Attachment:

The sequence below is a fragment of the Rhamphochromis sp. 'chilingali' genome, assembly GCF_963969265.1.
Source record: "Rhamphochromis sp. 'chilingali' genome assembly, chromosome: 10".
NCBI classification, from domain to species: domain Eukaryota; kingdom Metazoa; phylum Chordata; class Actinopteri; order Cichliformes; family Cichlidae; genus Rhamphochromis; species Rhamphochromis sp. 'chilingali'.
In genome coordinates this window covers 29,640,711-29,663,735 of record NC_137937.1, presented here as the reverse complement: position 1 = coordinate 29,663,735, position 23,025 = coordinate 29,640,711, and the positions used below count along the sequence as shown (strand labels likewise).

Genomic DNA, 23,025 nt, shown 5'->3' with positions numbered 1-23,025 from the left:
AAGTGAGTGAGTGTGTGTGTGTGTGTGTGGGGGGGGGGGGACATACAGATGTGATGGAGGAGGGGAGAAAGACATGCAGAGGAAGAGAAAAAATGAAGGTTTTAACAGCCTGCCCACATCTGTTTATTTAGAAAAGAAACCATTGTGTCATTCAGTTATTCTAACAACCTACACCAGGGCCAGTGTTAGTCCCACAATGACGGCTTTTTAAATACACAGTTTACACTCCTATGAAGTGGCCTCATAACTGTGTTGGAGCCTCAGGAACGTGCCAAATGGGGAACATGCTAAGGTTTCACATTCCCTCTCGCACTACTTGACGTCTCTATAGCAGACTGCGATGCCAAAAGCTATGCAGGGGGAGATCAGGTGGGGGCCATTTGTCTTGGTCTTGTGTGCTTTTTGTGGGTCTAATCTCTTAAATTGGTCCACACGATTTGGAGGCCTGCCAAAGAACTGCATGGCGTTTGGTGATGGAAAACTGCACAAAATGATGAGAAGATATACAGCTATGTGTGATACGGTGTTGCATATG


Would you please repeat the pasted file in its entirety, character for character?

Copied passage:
The sequence below is a fragment of the Rhamphochromis sp. 'chilingali' genome, assembly GCF_963969265.1.
Source record: "Rhamphochromis sp. 'chilingali' genome assembly, chromosome: 10".
NCBI classification, from domain to species: domain Eukaryota; kingdom Metazoa; phylum Chordata; class Actinopteri; order Cichliformes; family Cichlidae; genus Rhamphochromis; species Rhamphochromis sp. 'chilingali'.
In genome coordinates this window covers 29,640,711-29,663,735 of record NC_137937.1, presented here as the reverse complement: position 1 = coordinate 29,663,735, position 23,025 = coordinate 29,640,711, and the positions used below count along the sequence as shown (strand labels likewise).

Genomic DNA, 23,025 nt, shown 5'->3' with positions numbered 1-23,025 from the left:
AAGTGAGTGAGTGTGTGTGTGTGTGTGTGGGGGGGGGGGGACATACAGATGTGATGGAGGAGGGGAGAAAGACATGCAGAGGAAGAGAAAAAATGAAGGTTTTAACAGCCTGCCCACATCTGTTTATTTAGAAAAGAAACCATTGTGTCATTCAGTTATTCTAACAACCTACACCAGGGCCAGTGTTAGTCCCACAATGACGGCTTTTTAAATACACAGTTTACACTCCTATGAAGTGGCCTCATAACTGTGTTGGAGCCTCAGGAACGTGCCAAATGGGGAACATGCTAAGGTTTCACATTCCCTCTCGCACTACTTGACGTCTCTATAGCAGACTGCGATGCCAAAAGCTATGCAGGGGGAGATCAGGTGGGGGCCATTTGTCTTGGTCTTGTGTGCTTTTTGTGGGTCTAATCTCTTAAATTGGTCCACACGATTTGGAGGCCTGCCAAAGAACTGCATGGCGTTTGGTGATGGAAAACTGCACAAAATGATGAGAAGATATACAGCTATGTGTGATACGGTGTTGCATATG